【社会人文】Pay for Performance(P4P) — 为医生设下的
By SANDEEP JAUHAR, M.D
Published: September 8, 2008
Not long ago, a colleague asked me for help in treating a patient with congestive heart failure who had just been transferred from another hospital.
When I looked over the medical chart, I noticed that the patient, in his early 60s, was receiving an intravenous antibiotic every day. No one seemed to know why. Apparently it had been started in the emergency room at the other hospital because doctors there thought he might have pneumonia.
But he did not appear to have pneumonia or any other infection. He had no fever. His white blood cell count was normal, and he wasn’t coughing up sputum. His chest X-ray did show a vague marking, but that was probably just fluid in the lungs from heart failure.
I ordered the antibiotic stopped — but not in time to prevent the patient from developing a severe diarrheal infection called C. difficile colitis, often caused by antibiotics. He became dehydrated. His temperature spiked to alarming levels. His white blood cell count almost tripled. In the end, with different antibiotics, the infection was brought under control, but not before the patient had spent almost two weeks in the hospital.
我把抗生素从治疗中停掉 — 但不久又不得不重新使用，因为病人因羧状芽孢杆菌感染出现了严重的腹泻，这通常是由抗生素滥用造成的。病人出现了脱水，体温上升到可怕的高度，白细胞计数也几乎升高了3倍。最后，尝试了不同的几种抗生素治疗，感染终于得到控制，但这几乎让病人在医院呆了2周。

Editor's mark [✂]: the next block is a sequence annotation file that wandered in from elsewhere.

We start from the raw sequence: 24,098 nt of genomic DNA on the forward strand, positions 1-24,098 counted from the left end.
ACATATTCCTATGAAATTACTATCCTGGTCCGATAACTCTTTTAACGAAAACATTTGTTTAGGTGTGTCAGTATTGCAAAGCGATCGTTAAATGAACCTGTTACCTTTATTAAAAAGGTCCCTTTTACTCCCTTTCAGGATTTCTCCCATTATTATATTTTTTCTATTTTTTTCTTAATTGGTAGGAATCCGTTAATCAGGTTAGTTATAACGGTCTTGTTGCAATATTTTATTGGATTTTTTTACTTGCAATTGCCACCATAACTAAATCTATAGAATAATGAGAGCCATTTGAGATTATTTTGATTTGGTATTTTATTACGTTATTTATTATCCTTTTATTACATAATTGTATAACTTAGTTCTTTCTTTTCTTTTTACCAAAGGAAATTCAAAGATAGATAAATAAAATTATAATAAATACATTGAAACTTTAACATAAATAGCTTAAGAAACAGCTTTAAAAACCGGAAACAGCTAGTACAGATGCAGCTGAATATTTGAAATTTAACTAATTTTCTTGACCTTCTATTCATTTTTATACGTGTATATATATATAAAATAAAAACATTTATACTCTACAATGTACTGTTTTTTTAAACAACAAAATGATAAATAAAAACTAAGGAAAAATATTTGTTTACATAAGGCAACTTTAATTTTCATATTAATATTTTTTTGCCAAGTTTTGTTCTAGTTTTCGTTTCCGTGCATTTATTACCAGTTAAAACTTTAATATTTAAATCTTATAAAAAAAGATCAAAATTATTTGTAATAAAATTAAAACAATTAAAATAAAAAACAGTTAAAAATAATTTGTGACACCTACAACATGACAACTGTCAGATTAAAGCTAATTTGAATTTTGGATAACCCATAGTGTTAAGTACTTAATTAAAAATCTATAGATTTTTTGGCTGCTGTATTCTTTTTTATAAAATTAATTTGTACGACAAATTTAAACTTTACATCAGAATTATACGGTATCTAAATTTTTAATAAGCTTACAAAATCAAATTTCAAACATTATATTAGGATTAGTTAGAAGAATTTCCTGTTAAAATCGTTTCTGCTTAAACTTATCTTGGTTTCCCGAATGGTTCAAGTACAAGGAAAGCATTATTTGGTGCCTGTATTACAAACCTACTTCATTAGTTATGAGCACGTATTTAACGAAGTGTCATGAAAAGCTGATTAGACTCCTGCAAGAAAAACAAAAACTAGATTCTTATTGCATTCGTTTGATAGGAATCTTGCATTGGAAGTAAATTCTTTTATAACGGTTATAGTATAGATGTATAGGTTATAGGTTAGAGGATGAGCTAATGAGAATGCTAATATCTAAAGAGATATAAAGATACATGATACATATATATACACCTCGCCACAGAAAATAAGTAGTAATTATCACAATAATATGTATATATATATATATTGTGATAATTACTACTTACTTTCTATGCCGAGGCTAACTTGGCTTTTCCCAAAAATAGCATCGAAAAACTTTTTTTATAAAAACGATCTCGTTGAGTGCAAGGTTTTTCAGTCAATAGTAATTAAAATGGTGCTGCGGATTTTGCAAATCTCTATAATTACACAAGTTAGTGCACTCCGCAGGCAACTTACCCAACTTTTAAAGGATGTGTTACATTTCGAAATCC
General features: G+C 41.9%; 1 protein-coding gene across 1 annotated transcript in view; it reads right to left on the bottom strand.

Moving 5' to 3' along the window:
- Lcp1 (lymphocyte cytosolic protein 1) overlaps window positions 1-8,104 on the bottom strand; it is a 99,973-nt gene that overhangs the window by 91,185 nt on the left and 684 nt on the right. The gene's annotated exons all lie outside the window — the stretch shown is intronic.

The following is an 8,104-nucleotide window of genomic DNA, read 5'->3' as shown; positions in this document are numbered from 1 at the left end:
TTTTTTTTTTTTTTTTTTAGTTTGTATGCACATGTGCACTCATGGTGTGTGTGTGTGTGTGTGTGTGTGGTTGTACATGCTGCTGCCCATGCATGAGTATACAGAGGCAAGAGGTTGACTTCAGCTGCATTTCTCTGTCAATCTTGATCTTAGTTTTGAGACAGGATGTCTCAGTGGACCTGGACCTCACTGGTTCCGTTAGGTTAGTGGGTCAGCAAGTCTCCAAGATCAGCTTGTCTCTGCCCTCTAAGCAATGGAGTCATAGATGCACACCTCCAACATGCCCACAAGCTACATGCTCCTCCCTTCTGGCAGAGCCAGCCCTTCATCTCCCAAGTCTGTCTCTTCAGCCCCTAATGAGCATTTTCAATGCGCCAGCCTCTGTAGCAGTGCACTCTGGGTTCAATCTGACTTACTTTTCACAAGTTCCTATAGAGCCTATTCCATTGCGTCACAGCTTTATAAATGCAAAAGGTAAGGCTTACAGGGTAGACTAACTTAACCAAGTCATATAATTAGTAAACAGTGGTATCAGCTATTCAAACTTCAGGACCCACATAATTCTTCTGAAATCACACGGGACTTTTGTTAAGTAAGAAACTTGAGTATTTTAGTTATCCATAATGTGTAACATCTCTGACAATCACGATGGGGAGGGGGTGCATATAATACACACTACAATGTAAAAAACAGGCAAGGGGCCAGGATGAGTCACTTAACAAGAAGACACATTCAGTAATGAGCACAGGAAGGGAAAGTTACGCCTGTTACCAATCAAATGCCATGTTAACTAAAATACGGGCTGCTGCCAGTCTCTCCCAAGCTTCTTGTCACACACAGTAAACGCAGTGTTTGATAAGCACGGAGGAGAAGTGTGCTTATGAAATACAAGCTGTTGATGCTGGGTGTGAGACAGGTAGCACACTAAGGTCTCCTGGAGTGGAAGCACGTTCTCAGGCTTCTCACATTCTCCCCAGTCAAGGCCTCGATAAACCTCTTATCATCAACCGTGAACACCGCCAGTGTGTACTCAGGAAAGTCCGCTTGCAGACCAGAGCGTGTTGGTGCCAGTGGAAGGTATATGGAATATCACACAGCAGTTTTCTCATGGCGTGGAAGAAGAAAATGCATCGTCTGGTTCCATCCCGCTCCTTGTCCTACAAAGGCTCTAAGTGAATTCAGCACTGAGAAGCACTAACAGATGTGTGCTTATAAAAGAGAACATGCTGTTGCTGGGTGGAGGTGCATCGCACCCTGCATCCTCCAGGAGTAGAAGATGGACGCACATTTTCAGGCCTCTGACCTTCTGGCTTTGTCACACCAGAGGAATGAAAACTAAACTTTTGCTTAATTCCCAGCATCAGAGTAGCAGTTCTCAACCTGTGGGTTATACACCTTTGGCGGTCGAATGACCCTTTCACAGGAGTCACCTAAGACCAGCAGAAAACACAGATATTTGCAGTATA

The case illustrates a problem all too common in hospitals today: patients receiving antibiotics without solid evidence of an infection. And part of the blame lies with a program meant to improve patient care.
The program is called pay for performance, P4P for short. Employers and insurers, including Medicare, have started about 100 such initiatives across the country. The general intent is to reward doctors for providing better care.
For example, doctors receive bonuses if they prescribe ACE inhibitor drugs to patients with congestive heart failure. Hospitals get bonuses if they administer antibiotics to pneumonia patients in a timely manner.
On the surface, this seems like a good idea: reward doctors and hospitals for quality, not just quantity. But even as it gains momentum, the initiative may be having untoward consequences.
To get an inkling of the potential problems, one simply has to look at another quality-improvement program: surgical report cards. In the early 1990s, report cards were issued on surgeons performing coronary bypasses. The idea was to improve the quality of cardiac surgery by pointing out deficiencies in hospitals and surgeons; those who did not measure up would be forced to improve.
作者:admin@医学,生命科学 2011-06-21 05:11